Take Me There was a cute story that was the perfect beach read. Even the threat of a repeat hardshell crab attack didn't sway me from my mission to follow Rhiannon, Nicole and James as their high school drama unfolded. Normally I don't like contemporary YA, and while I didn't looove Take Me There, that's purely because contemporary isn't my favorite. It had me laughing aloud in several places and, I'll admit, skipping ahead to make sure everything was going to turn out okay. Perfectly beachworthy.

Rhiannon, one of the three narrators, had me a little bit concerned with the fate of the novel. She's boy crazy and a little bit...intense. My neck was on pins and needles waiting to cringe (ditto for the best friend, Nicole), but I needn't have feared...too much. Our heroines were much more level-headed than I initially gave them credit for. The narration is unusual in that all three narrators advance the story, but they also retell the same episodes from their own points of view. That balance is what really saved the novel from becoming too teen-y for me.

Take Me There is balanced in a different way as well. While mostly a fun story about love and friendship, it also touches on the harsh truth of physical and emotional abuse. The take on those difficult issues is respectful and keeps the novel from being too fluffy. Overall, I enjoyed it, and I'm really glad I picked it to take to the beach!

Title:  Take Me There
Author:  Susane Colasanti
Genre:  Teen Fiction - Romance & Friendship
Year:   2008
Book Source:  Purchased

Saturday, September 4, 2010

Supernatural Saturday: Review of Fade

For Janie and Cabel, real life is getting tougher than the dreams. They're just trying to carve out a little (secret) time together, but no such luck.

Disturbing things are happening at Fieldridge High, yet nobody's talking. When Janie taps into a classmate's violent nightmares, the case finally breaks open -- but nothing goes as planned. Not even close. Janie's in way over her head, and Cabe's shocking behavior has grave consequences for them both.

Worse yet, Janie learns the truth about herself and her ability -- and it's bleak. Seriously, brutally bleak. Not only is her fate as a dream catcher sealed, but what's to come is way darker than she'd feared....

[from Goodreads]
 
Rating:   3.5 out of 5 boxes
Target Audience: YA paranormal fans
High point: The aftertaste
Low point: The lack of communication
Reader maturity: 15+

Having experienced the drama of Wake, I was eager to read Fade and see if the intensity could continue. It did, 100%. In Fade, Janie's on a mission, learning the truth about events at her high school and uncovering the dark consequences of her abilities.

Fade was a much more enjoyable experience for me, in that the story moves along at a faster clip, with more action and an extra (and interesting) plotline. Janie is still prone to drastic emotional high-lows, as is Cabe, but in Fade, she strives to operate on a more even keel than in the previous book. Cabe and Janie have some serious communication issues, but their affection for one another is not only natural but necessary.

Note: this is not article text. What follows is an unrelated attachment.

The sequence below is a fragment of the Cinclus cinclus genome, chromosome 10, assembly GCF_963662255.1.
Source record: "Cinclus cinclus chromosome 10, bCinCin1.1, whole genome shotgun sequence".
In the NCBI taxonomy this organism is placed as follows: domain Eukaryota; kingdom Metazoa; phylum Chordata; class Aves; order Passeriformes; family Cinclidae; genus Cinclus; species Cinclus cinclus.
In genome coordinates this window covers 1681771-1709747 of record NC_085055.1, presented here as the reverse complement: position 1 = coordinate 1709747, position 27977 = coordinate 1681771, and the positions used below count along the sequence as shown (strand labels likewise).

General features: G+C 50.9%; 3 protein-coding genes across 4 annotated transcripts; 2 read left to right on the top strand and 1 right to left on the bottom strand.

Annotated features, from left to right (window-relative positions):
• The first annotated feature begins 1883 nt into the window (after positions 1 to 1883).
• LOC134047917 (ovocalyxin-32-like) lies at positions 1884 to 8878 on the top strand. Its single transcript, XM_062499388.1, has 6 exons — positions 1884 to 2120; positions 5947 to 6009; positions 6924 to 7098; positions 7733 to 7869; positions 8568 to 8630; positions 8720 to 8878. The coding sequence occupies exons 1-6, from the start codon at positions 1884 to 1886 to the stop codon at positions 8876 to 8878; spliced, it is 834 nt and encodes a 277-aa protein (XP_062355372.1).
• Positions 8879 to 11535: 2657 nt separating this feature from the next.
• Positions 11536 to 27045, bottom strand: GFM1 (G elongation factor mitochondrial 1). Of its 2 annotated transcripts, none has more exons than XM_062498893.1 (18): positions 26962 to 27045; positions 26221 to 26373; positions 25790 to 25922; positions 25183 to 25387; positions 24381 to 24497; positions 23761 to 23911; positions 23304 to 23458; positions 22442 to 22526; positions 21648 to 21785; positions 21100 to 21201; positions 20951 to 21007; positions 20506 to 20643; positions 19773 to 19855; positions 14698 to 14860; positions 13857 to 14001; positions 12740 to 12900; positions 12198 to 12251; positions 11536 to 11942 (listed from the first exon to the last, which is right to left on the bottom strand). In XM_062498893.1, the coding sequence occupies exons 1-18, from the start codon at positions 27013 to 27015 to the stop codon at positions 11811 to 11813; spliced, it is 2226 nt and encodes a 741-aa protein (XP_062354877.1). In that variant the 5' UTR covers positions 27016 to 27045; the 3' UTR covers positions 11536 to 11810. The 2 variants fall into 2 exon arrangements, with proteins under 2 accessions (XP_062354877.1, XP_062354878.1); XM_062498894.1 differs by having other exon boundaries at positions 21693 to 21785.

The writing style is the same as in Wake, although it took less time for me to acclimate myself to the third person, present tense this time. After finishing Fade late one night, I bemoaned the fact that there's no such thing (around here) as a 24 hour bookstore. I can't wait to read Gone!

Title:  Fade
Author:  Lisa McMann
Genre:   Teen Fiction - Suspense
Year:   2009
Book Source:  Won from Shooting Stars Mag

Friday, September 3, 2010

The Friday 56: The Reluctant Heiress

Closest Book:  The Reluctant Heiress

Author: Eva Ibbotson
Page 56, sentence 5:  "Now, in his suite at Sachers, he rang for Thisbe Purse. The woman who arrived in response to his summons was a grim-faced spinster with a graying bun of hair and steel-rimmed spectacles."








Rules:
* Grab the book nearest you. Right now.
* Turn to page 56.
* Find the fifth sentence.
* Post that sentence (plus one or two others if you like) along with these instructions on your blog or (if you do not have your own blog) in the comments section of Storytime with Tonya and Friends.
*Post a link along with your post back to Storytime with Tonya and Friends.
* Don't dig for your favorite book, the coolest, the most intellectual. Use the CLOSEST.

Wednesday, September 1, 2010

Want to Read Wednesday: Sleepless

Eron De Marchelle isn't supposed to feel a connection. He is a Sandman, a supernatural being whose purpose is to seduce human charges to sleep. While he can communicate with his charges in their dreams, he isn't encouraged to--after all, getting too involved in one human's life would prevent him helping his other charges get their needed rest.

But he can't deny that he feels something for Julia. Julia, with her fiery red hair and her sad dreams. Just weeks ago, her boyfriend died in a car accident, and Eron can tell that she feels more alone than ever. Eron was human once too, many years ago, and he remembers how it felt to lose the one he loved. Eron has always felt protective of Julia . . . but now, when she seems to need him more than ever, he can't seem to reach her . . .

Sandmen are forbidden from communicating with humans outside their dreams. But will Eron be willing to risk everything for a chance to be with the person he loves?


[from Goodreads]

This meme is hosted by Boy with Books. I'll be spotlighting books I want to read, whether they've been out for 10 years or won't be released for another 10 months.